Ethical sourcing is the practice of conducting business with suppliers who adhere to high labor standards and environmental regulations. It’s a way for businesses to ensure that their supply chains don’t contribute to human rights abuses, pollution, or slavery. Ethical sourcing practices aren’t just good for society—they can also be good for your bottom line! In this guide, we’ll break down what ethical sourcing means and how you can incorporate this practice into your business.
What is Ethical Sourcing?
Ethical sourcing is the practice of ensuring your supply chain is fair. It’s a way to make sure that everyone involved in making a product, from farmers to factory workers and more, are treated well and paid fairly. Ethical sourcing can help you gain a competitive advantage by attracting customers who care about these issues and want their money spent on products made ethically. Ethical sourcing also builds trust between you and your customer!
Why Do Sustainable Businesses Care About Ethical Sourcing?
It’s no secret that sustainable business practices are important, but why?
Sustainability is good for the bottom line. Ethical sourcing is part of that equation. Ethical sourcing means you’re taking steps to ensure your products or services aren’t made at the expense of human rights and environmental sustainability. This includes making sure the people who produce your goods are paid fairly and treated humanely, as well as ensuring they don’t use child labor (or any other form of exploitation).
According to research conducted by Corporate Social Responsibility International (CSRI), companies with strong CSR programs are able to increase sales by an average of $1 billion per year compared to companies without them–and that doesn’t even take into account any potential savings from reduced waste management costs!
What Does Ethical Sourcing Look Like?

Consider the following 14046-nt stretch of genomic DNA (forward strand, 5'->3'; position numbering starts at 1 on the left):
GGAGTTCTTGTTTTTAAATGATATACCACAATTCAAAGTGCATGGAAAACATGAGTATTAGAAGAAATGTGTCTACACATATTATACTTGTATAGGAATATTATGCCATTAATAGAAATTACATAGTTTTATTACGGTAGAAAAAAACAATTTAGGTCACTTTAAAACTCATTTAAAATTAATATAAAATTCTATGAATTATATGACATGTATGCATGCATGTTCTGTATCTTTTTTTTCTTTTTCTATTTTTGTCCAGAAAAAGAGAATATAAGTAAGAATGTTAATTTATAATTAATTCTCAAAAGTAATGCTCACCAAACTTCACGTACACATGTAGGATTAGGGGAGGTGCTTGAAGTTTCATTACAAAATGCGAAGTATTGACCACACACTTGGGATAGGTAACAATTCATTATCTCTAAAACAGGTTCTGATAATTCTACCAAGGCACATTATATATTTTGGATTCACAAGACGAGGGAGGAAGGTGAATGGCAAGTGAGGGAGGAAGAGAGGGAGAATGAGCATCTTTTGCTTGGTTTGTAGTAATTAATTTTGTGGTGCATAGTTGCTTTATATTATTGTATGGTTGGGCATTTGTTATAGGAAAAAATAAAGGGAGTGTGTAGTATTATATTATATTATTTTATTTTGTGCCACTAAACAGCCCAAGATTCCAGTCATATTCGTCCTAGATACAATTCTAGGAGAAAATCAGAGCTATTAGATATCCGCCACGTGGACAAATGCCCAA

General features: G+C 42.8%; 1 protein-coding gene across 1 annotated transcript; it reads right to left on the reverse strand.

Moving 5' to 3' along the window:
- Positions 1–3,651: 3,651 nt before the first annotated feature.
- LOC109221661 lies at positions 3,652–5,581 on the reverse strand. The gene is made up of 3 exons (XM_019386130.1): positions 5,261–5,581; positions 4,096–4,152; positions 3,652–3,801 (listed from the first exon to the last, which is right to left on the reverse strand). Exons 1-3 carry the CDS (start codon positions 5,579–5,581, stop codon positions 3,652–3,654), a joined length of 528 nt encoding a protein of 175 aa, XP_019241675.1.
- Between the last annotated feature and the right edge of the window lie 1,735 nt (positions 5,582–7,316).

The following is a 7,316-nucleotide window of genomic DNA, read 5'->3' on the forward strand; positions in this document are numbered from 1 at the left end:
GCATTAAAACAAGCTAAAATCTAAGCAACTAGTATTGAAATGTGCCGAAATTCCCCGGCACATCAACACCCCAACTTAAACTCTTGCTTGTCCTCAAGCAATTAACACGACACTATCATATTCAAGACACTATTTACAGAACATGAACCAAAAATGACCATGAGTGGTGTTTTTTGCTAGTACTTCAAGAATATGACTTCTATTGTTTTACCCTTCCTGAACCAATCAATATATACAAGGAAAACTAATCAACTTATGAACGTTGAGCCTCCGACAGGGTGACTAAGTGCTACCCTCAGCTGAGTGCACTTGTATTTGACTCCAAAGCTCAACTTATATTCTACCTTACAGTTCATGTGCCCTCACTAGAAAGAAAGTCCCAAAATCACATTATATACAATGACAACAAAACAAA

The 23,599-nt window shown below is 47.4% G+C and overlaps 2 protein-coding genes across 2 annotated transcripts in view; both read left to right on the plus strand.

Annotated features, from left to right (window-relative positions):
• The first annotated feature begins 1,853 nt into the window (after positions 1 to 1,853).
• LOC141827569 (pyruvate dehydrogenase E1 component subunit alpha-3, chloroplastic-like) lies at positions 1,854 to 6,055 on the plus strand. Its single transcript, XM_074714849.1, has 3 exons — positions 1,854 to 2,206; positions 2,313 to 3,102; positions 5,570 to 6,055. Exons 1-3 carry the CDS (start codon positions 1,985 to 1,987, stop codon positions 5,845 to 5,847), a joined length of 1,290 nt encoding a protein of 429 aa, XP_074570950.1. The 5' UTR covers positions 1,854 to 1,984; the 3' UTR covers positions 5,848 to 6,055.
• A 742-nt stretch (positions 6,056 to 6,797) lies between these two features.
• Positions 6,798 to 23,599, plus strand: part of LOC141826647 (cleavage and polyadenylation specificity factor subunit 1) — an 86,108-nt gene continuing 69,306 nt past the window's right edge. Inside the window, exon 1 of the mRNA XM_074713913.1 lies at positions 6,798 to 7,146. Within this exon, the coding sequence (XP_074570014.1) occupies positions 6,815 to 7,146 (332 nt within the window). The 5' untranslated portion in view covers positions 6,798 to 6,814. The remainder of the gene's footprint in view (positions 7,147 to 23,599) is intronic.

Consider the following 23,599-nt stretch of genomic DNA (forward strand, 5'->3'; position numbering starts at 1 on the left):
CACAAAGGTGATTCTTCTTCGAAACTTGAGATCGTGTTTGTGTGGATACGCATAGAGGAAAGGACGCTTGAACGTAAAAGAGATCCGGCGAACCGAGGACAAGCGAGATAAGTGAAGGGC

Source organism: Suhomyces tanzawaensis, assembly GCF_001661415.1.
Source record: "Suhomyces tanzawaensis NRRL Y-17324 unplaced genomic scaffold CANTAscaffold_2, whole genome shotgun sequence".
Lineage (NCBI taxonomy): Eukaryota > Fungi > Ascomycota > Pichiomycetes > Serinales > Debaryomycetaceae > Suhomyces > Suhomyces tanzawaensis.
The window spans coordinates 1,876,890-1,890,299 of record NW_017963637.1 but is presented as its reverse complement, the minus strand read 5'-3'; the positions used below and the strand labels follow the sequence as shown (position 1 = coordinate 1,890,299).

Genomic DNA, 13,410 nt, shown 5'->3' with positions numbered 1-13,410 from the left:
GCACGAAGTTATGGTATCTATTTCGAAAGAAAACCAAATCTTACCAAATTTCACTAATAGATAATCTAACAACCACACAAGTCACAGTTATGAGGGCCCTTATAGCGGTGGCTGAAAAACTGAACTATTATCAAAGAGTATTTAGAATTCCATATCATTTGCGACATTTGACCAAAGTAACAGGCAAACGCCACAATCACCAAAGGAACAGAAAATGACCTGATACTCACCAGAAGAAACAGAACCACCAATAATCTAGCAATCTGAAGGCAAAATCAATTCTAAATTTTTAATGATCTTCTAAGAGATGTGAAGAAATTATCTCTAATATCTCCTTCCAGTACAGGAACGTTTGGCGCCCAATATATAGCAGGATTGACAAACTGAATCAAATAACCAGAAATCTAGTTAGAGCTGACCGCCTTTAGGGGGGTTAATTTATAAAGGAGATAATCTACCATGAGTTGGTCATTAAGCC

Ethical sourcing is a process that ensures your products are made by workers who are treated fairly and paid a living wage. It also means you know where your materials come from, so you can make informed choices about how they were sourced.
Ethical sourcing can take many forms, but it always involves transparency in your supply chain–the steps between the raw materials being purchased for production and when they reach consumers’ hands. The more transparent a company is about its ethical standards and practices, the better: if there’s no information available on where their products came from or how they were made, then there’s no way for customers to assess whether their purchases align with those values (or even meet basic human rights standards).
The three main components of ethical sourcing are supply chain transparency; sustainable production methods; and corporate responsibility practices such as fair wages and safe working conditions
How Can You Source Ethically?
The best way to ensure that your products are ethically sourced is by working with suppliers who are committed to ethical sourcing. This can be done through:
- A code of conduct for suppliers, which outlines the principles and practices that they should follow in their business operations
- A grievance mechanism where workers can file complaints about any violations of their rights or labor standards
- Transparency around supply chain practices and conditions (i.e., where materials come from, what they’re made of)
Businesses need to pay attention to the impact of their supply chains.
In the 21st century, businesses need to pay attention to the impact of their supply chains.
Businesses need to be conscious of their supply chains and how they affect the environment.
The world is changing, and it’s time for businesses to keep up. Sustainable business practices are becoming more and more important, both because they’re good for the environment and because they can help your bottom line. Ethical sourcing is one way that businesses can ensure that their supply chains are sustainable–but it’s not the only one! In this article, we talked about why ethical sourcing matters, what it looks like when done right (or wrong), how you can source ethically in your own company or organization…and maybe even where you might find some inspiration from others who have gone before us on this journey toward sustainability